The 72-year-old will also be joining forces with the likes of Stevie Wonder, Lionel Richie, Andrea Bocelli and Michael Bublé.
And there’s something for everyone as other singers featuring on the record are John Mayer, John Legend, Blake Shelton, Babyface, Josh Groban and Jason Gould.
‘What an extraordinary collection of talent!’ Barbra gushed on her Instagram page as she shared the exciting news on Monday.
She also posted a picture of the simple album artwork, which features a photo of Barbra alongside the words ‘Streisand, Partners’ and a list of the stars she has collaborated with.
An exclusive video of Barbra’s It Had To Be You duet with Michael Bublé was shown that same day on Good Morning America.
 The clip shows the pair laying down their track together and separately, while an orchestra plays in the background.
Barbra and Elvis never collaborated while the rock star was alive, although the Way We Were actress had wanted him to appear in 1976’s A Star Is Born, with the role eventually going to Kris Kristofferson.
It was rumoured that Elvis, who was 42 when he died the year after the movie’s release, had been interested in the part but his manager had asked for top billing and a huge sum of money, which producers would not agree to.

Joan Rivers hospitalized in New York City

NEW YORK - Joan Rivers was hospitalized Thursday after suffering cardiac arrest during a procedure at a doctor's office, hospital officials said.
The 81-year-old comedienne was "resting comfortably" Thursday evening, her daughter said in a statement. Melissa Rivers did not elaborate on her mother's condition.
"I want to thank everyone for the overwhelming love and support for my mother," Melissa Rivers said. "We ask that you continue to keep her in your thoughts and prayers."
WCBS has learned the host of E!'s "Fashion Police" was rushed to Mount Sinai Hospital shortly after 9:30 a.m. in cardiac arrest after she stopped breathing during a procedure on her throat at a clinic on Manhattan's Upper East Side. "This morning, Joan Rivers was taken to The Mount Sinai Hospital in New York, where she is being attended to," hospital spokesman Sid Dinsay said in a statement. "Her family wants to thank everybody for their outpouring of love and support." Dinsay did not release any information about her condition. CBS New York reported she was in critical but stable condition Thursday night. In addition to hosting "Fashion Police," Rivers also has an online talk show, "In Bed With Joan." She and her daughter co-star on the WEtv reality show, "Joan & Melissa: Joan Knows Best?" Rivers had been scheduled to perform Friday night at Count Basie Theatre in Red Bank, New Jersey, but the show has been postponed, according to 1010 WINS, the CBS radio station in New York.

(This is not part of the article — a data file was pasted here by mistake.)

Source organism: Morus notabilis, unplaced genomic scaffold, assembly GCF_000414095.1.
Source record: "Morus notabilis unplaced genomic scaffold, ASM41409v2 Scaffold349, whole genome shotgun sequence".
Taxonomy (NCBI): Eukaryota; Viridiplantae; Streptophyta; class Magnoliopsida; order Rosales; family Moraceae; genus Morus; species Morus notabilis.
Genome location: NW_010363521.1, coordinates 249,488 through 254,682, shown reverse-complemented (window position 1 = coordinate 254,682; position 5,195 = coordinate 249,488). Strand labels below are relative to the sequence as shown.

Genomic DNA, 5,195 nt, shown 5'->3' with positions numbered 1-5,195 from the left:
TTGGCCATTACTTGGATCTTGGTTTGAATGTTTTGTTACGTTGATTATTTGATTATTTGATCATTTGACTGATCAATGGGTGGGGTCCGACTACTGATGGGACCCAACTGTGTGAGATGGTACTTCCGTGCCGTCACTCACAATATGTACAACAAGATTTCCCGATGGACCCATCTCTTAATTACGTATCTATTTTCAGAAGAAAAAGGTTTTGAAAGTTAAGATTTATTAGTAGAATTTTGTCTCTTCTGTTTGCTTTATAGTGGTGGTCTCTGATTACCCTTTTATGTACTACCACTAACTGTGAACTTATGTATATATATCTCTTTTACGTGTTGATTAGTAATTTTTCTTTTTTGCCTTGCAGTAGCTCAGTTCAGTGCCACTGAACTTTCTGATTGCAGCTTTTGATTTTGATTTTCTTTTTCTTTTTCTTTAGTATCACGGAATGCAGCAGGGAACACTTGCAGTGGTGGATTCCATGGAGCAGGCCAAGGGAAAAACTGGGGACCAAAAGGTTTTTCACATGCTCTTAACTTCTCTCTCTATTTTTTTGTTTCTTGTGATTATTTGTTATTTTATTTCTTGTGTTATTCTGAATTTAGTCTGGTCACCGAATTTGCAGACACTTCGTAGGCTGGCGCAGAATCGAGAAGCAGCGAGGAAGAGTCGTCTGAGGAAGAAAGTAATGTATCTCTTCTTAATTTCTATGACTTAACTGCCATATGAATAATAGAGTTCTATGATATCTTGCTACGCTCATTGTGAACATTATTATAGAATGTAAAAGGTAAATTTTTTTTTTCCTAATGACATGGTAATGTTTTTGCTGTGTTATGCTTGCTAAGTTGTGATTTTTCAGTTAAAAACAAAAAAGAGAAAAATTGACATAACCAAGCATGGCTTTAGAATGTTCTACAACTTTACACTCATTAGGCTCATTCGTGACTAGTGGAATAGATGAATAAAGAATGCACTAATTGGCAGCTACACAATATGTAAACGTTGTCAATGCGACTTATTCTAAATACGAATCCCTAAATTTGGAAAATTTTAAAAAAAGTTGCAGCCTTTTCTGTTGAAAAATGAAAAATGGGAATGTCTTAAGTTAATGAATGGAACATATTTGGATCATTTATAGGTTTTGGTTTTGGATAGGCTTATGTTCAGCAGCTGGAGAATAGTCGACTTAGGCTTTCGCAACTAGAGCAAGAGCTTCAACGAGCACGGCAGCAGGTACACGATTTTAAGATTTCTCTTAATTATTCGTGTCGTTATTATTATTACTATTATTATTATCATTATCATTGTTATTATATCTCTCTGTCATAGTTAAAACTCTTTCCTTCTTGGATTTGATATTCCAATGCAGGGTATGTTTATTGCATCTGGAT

Tuesday, August 26, 2014

Tippi Hedren

Tippi Hedren (born Nathalie Kay Hedren, January 19, 1930) is an American actress, former fashion model and an animal rights activist. She made her film debut in The Birds followed by the title role Marnie. She has been involved with animal rescue at Shambala Preserve, an 80-acre (320,000 m2) wildlife habitat which she founded in 1983. Hedren was also instrumental in the development of Vietnamese-American nail salons in the United States.

Early life

For much of her career, Hedren's year of birth was listed as 1935, although in 2004, she acknowledged that she was actually born in 1930. Hedren was born in New Ulm, Minnesota, the daughter of Bernard Carl and Dorothea Henrietta (née Eckhardt) Hedren. Her paternal grandparents were emigrants from Sweden, while her maternal ancestry is German and Norwegian. Her father ran a small general store in the small town of Lafayette, Minnesota, and gave her the nickname "Tippi".
When she was four, she moved with her parents to Minneapolis.
As a teenager, Hedren took part in department store fashion shows. Her parents relocated to California while she was a high school student. On reaching her 20th birthday, she bought a ticket to New York City and began a professional modeling career. Within the year she made her unofficial film debut as an uncredited extra in the musical comedy The Petty Girl; in interviews she refers to The Birds as her first film.


Collaboration with Alfred Hitchcock


Hedren had a successful modeling career in the 1950s and early 1960s, once appearing on the cover of Life magazine.
On Friday the 13th of October 1961, Hedren received a call from an agent who told her a producer was interested in working with her. When she was told it was Alfred Hitchcock who, while he was watching The Today Show, saw her in a commercial for a diet drink called Sego, she agreed to sign a seven-year contract. During their first meeting, the two talked about everything except the role he was considering her for. Hedren was convinced for several weeks it was for his television series, Alfred Hitchcock Presents.